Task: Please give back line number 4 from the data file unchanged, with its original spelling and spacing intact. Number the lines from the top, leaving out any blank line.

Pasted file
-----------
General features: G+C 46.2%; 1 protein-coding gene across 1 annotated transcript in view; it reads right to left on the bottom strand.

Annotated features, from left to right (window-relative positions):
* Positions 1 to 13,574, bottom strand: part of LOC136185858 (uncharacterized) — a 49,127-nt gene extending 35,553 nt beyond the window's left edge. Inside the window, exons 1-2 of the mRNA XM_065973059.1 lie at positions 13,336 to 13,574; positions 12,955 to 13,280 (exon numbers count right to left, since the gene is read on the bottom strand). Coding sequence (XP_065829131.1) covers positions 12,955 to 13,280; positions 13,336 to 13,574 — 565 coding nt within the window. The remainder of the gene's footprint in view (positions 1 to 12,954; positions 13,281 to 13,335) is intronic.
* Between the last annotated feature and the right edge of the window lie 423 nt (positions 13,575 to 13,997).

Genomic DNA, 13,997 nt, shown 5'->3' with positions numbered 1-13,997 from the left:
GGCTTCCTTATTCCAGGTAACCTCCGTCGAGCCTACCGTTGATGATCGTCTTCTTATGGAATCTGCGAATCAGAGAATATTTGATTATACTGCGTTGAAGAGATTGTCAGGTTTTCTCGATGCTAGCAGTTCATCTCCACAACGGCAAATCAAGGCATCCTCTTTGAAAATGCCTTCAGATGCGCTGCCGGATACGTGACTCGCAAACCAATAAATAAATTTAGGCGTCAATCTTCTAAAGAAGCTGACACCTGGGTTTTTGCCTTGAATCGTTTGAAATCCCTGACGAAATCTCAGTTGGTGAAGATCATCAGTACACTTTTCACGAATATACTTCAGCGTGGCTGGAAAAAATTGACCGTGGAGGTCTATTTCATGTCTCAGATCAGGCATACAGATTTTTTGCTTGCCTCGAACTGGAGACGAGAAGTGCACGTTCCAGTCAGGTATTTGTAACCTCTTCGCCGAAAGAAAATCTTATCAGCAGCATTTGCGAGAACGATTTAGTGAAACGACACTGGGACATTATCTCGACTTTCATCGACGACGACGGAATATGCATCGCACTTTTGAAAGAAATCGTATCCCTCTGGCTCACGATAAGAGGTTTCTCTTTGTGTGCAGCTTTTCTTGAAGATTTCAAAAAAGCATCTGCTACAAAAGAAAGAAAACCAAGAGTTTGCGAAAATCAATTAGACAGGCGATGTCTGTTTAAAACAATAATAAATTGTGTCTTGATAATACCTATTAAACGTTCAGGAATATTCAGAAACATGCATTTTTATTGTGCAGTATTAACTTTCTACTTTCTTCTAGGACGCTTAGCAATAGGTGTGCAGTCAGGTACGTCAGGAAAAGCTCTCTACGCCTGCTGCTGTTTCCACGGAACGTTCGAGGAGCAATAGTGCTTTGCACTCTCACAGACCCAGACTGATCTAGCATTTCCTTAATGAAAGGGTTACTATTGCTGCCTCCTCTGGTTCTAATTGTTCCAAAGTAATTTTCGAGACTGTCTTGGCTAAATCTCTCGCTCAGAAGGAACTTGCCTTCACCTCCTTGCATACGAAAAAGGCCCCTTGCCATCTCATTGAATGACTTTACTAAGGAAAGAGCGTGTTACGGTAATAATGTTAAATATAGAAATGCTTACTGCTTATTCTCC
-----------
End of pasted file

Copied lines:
* Between the last annotated feature and the right edge of the window lie 423 nt (positions 13,575 to 13,997).